30 years equals about 11,000 days. One might assume that eliminating a few of those days would have little impact on investment performance during that time. Yet, if the ten best days of the S&P 500 Index for the period 1983- 2013 are excluded, the average annual return drops from 8.40% to 5.80%. If the twenty best days are excluded, the average annual return drops to 4.09%.
For example, the greatest loss for investors according to Dalbar data over the past 30 years came in October 2008. This was a volatile month; the S&P 500 started above 1,100 but at times closed in the 800s, representing a decline of 27% within a single month. Only the S&P 500 then rebounded somewhat and finished the month 14% off the lows. Clearly, October 2008 was a roller coaster of a month and relatively unusual in market history - we saw greater swings in October 2008 than are often seen over a whole year.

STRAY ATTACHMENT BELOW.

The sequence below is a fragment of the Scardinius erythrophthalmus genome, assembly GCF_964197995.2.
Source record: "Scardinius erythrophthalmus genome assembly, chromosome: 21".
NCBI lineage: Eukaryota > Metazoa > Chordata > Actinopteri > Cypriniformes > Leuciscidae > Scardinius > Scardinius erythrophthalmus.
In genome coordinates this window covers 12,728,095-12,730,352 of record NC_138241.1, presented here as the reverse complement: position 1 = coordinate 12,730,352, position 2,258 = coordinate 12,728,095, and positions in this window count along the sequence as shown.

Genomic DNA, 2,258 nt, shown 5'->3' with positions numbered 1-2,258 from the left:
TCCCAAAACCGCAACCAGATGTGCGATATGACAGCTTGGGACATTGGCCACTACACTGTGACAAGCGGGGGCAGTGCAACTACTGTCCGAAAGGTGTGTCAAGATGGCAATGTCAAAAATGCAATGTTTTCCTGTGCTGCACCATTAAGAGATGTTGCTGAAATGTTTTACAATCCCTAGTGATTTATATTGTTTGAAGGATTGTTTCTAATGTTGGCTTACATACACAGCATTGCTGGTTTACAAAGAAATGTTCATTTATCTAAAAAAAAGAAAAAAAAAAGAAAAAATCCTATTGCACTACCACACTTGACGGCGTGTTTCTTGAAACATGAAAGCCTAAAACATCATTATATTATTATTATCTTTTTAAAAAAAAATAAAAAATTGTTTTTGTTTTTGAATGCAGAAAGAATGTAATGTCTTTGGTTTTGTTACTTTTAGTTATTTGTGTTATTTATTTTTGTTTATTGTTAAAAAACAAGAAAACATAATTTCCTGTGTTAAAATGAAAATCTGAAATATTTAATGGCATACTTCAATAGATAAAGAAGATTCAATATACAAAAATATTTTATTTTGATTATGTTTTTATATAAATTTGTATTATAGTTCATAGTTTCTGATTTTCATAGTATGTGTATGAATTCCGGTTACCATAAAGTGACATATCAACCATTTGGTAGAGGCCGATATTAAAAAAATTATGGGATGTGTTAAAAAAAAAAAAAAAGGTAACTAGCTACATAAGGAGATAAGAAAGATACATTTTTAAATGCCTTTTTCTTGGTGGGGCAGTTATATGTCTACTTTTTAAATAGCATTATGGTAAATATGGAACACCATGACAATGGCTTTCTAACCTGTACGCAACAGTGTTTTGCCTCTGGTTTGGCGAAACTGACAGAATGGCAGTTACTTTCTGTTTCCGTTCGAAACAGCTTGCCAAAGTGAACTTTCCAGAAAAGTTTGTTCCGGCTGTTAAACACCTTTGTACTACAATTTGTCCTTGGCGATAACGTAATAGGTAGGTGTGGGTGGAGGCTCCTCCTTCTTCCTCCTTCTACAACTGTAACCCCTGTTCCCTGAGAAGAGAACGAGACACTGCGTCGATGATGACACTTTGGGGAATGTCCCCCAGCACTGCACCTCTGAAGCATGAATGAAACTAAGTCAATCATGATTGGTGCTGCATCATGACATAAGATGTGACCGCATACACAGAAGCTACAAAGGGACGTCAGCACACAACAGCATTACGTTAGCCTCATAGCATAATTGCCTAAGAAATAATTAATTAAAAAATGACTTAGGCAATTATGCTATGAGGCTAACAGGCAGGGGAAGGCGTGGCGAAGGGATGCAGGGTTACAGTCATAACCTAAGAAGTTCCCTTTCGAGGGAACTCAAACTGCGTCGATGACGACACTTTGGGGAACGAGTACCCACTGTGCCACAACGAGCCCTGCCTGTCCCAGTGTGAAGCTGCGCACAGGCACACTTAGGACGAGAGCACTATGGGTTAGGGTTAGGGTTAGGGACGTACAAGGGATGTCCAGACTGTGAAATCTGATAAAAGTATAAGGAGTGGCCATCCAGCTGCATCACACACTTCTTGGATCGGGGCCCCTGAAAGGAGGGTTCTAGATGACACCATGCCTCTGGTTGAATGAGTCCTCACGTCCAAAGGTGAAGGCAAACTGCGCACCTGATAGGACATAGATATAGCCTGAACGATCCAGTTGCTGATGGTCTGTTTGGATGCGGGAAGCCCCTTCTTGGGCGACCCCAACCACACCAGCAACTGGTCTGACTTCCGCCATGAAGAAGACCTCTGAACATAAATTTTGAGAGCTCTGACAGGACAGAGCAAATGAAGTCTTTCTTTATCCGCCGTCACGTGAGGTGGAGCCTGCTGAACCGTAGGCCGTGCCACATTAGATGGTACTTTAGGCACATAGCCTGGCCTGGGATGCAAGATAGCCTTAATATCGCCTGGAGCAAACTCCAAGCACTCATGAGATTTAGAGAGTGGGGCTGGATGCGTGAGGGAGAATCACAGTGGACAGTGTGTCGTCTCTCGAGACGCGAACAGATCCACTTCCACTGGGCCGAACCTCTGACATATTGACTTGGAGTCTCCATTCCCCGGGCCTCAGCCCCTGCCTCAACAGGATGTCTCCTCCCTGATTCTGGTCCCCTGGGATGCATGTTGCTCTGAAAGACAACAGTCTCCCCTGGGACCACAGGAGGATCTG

Limited trading hours help to reduce volatility in stock prices but also limits the liquidity of stocks. When trading hours are shorter more news reports and earnings reports are published while the markets are closed. As a result, investors have more time to process new information and general make fewer knee-jerk reactions. Read more about how trading hours vary around the world.